Jon Kyl announces retirement
Updated 1:47 p.m.
Arizona Sen. Jon Kyl (R) announced his retirement at a press conference in Phoenix Thursday afternoon.
"I will not seek reelection the United States Senate but will retire from public service in January 2013," Kyl said. He added that he was confident he would win if he ran again, adding: "There is no reason other than the fact than I think its time." He revealed that he had all but decided not to run again when he won six years ago.
As for the future, "I wouldn't close my mind to being a vice presidential candidate," Kyl told reporters. "Having said that, I expect the chances of that are zero."
Kyl is the fifth Senator to announce he is leaving the chamber in 2012. He joins Sens. Joe Lieberman (I-Conn.), Kent Conrad (D-N.D), Jim Webb (D-Va.) and Kay Bailey Hutchison (R-Texas) on the sidelines.
Kyl is the Senate Minority Whip, the second ranking position in Republican leadership. His planned departure will set off a leadership race for his slot. National Republican Senatorial Committee Chairman John Cornyn (Texas) and Sen. Lamar Alexander (Tenn.) are expected to compete for that post. An Alexander aide confirmed the Tennessean will run for whip. Sen. John Thune is currently mulling a run for president but if he takes a pass on that contest, he will likely enter the leadership fight as well.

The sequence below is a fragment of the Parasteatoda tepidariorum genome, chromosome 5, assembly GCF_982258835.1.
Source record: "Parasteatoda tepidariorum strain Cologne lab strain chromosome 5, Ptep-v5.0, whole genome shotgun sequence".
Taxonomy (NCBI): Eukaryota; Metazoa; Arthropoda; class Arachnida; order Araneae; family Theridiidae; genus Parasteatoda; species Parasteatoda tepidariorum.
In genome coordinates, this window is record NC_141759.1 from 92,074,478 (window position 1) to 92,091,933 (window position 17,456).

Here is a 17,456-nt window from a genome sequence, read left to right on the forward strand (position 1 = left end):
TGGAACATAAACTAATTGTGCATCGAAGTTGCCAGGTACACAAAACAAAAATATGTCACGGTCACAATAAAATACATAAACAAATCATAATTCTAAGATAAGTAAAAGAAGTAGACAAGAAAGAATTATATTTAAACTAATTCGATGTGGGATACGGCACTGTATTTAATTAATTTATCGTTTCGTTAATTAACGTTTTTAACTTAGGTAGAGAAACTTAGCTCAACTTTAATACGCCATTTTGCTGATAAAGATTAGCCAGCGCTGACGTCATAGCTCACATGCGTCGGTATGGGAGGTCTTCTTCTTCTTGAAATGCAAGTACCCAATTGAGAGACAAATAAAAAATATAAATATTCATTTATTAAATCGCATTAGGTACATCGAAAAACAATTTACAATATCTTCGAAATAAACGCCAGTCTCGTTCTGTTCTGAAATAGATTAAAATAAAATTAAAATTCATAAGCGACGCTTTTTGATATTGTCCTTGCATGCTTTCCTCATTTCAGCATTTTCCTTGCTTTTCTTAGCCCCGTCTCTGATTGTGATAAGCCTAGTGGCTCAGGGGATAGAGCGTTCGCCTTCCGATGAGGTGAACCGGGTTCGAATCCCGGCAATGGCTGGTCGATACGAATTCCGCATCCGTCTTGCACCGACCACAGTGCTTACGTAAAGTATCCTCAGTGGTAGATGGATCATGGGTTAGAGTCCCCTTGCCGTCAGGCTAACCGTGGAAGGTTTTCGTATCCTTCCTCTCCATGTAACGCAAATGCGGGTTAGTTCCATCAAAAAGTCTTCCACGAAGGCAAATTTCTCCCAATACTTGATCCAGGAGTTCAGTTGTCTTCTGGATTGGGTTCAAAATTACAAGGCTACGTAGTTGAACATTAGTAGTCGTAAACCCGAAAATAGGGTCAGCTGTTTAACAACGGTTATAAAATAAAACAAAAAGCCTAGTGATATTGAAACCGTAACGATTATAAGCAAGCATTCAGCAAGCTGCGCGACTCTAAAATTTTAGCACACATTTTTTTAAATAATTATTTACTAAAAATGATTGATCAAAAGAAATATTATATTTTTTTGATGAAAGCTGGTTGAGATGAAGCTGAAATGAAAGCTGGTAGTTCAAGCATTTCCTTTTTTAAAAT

During his speech at the Conservative Political Action Conference, Senate Minority Leader Mitch McConnell (R-Ky.) said Kyl's retirement was a "big loss" for the country.
In a statement, fellow Arizona senator John McCain (R) said, "It has been an honor and a privilege to serve with Jon Kyl .... he will be sorely missed."
Kyl was elected to the Senate in 1994 after serving four terms representing Arizona's 4th district in the House.
The open seat race will draw considerable interest from both national parties, as Arizona has been competitive at the presidential level in recent years.
Republicans likely to take a serious look at running include former Rep. John Shadegg and Rep. Jeff Flake.
Flake won some critical early support from the powerful Club for Growth, a fiscally conservative organization based in Washington, D.C.. "Run, Jeff, run", urged Club president Chris Chocola.
Flake did not address a potential candidacy in a statement released this afternoon, saying only that Kyl's "retirement will create a huge void."
Democrats' best candidate is Secretary of Homeland Security Janet Napolitano, who served as the governor of the state before accepting a job in the Obama Cabinet. Napolitano is not expected to make any statement on her interest or lack thereof today.
Other Democrats mentioned include former Rep. Ann Kirkpatrick, U.S. Attorney Dennis Burke, former state party chairman Jim Pederson and former state Attorney General Terry Goddard.
Rep. Gabrielle Giffords, who was shot in the head at an event last month in Tuscon, was widely seen as Democrats' strongest potential candidate and, according to those close to her, could still make the race.